After pulling out a win that felt so many times throughout the night like an impending loss, it was Kristaps Porzingis who put it in the best perspective:
“We’ll win a game like this, but we have to figure it out from the beginning . . . We won’t be able to win every game like this.”
It took spontaneous combustion of Carmelo Anthony, who scored 15 of his 35 points in the third quarter, just as the Knicks had fallen behind by 15 points. The excuses were already in place as the Knicks were home for the first time after a five-game West Coast trip. But it’s amazing how one player’s performance can inject life into a team that seemed on the verge of a fourth straight loss.
“The defense,” Jeff Hornacek noted, “picked up.”
Melo’s shooting got the Knicks within three after the third quarter. He then left it to Porzingis and Derrick Rose to take it from there, as they continued the push in a 23-6 run in the fourth to take the lead. Melo and Porzingis combined to shoot 6-for-8 from downtown in the final quarter as the Knicks put up 34 points and locked down the win in the final minutes.
Melo had 35 points, Rose had 24 points and Porzingis added 21 points. It was only the second time this season that the Knicks’ “Big 3” each scored over 20 points in the same game. The Pacers were in the second game of a back-to-back and third in four nights and it showed in the end.
The Knicks (15-13) ended their three-game losing streak and also improved to 10-4 at home, which is one of the best home records in the NBA. There were smiles in the locker room after the game, but also voices of concern about they way the team is winning.
“Lets not get too excited,” said Joakim Noah, who had one of his best games of the season with 11 points, 11 rebounds and 2 blocks. “They still scored 111 points. That’s a lot of points.”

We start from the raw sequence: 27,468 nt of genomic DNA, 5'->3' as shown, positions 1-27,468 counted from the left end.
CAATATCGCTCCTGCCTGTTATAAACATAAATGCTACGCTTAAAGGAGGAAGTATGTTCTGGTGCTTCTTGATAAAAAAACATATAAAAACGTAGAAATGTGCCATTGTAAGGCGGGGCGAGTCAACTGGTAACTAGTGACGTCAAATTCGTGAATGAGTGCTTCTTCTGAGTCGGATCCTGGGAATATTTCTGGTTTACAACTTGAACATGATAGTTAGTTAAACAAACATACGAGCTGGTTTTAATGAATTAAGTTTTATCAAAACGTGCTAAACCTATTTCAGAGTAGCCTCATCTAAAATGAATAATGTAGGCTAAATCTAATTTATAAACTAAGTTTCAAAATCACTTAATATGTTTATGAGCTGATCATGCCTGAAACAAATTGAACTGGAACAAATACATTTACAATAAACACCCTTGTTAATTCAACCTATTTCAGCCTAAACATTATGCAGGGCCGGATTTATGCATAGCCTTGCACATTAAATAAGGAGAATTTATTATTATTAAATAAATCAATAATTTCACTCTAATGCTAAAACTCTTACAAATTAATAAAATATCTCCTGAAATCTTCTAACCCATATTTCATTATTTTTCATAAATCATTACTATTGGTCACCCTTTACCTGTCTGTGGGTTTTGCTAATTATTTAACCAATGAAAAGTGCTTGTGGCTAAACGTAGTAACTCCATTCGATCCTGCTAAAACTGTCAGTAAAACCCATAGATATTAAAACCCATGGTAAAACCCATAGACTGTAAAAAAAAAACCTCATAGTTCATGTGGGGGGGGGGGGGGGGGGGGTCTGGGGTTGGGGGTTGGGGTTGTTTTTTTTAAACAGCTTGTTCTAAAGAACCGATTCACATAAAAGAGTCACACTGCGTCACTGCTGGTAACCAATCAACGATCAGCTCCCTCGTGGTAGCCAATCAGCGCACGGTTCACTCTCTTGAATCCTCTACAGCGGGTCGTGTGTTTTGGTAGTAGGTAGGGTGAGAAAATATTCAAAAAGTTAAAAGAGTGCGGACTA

Sure, Noah and the Knicks held their opponent under 30 points in the first quarter for the first time in seven games, but the defense was still extremely loose — Indiana had 30 points in the paint in the first half — and the offense looked disjointed at times. “We made some goofy passes,” Hornacek said. He recalled several occasions saying exactly what the rest of us were thinking as the Knicks threw the ball away in an 11-turnover first half: “Why would you make that pass?”
Rose’s return after missing two-plus games with a back injury was certainly noticed. Not only was he back to attacking the rim with ferocity, which opened up the perimeter for the Knicks shooters, he also played defense on Paul George (16 points) in the fourth quarter.
Melo was a difference-maker with his shooting and a lot of it was catch-and-shoot situations on kick-outs. He was 7-for-11 from three-point range. Of the many notable statistics to highlight on this night, the one that tops the list is the Knicks are 5-1 when he scores over 30 points this season.
There should be no false sense of security with these games or even this record. The Knicks may only be a game behind the Celtics (16-12) for third in the Eastern Conference, but they’re also just a game ahead of the Pacers (15-15) for ninth. This was an important win to stay above the fray in the East, where there is a jumble of teams hovering around the .500 mark between 3rd and 10th place.
Remember last season? The Knicks were 22-22 after 44 games and in the playoff hunt with a less talented roster. Two injuries (Melo and Lance Thomas) later, they went into a tailspin and into the lottery. But 22-22 might have been as good as that team was going to be. This year’s group has the potential to be better, but after 28 games it’s clear they’re still trying to find themselves.
“We’re not there yet,” Porzingis said. “We can still grow so much as a team.”
You always take the win, no matter how you get them. But the good sign here is that the team did not sound at all satisfied with it.
The holiday homestand continues Thursday night against the Orlando Magic. We’ll have Knicks Game Night at 7 p.m. on MSG.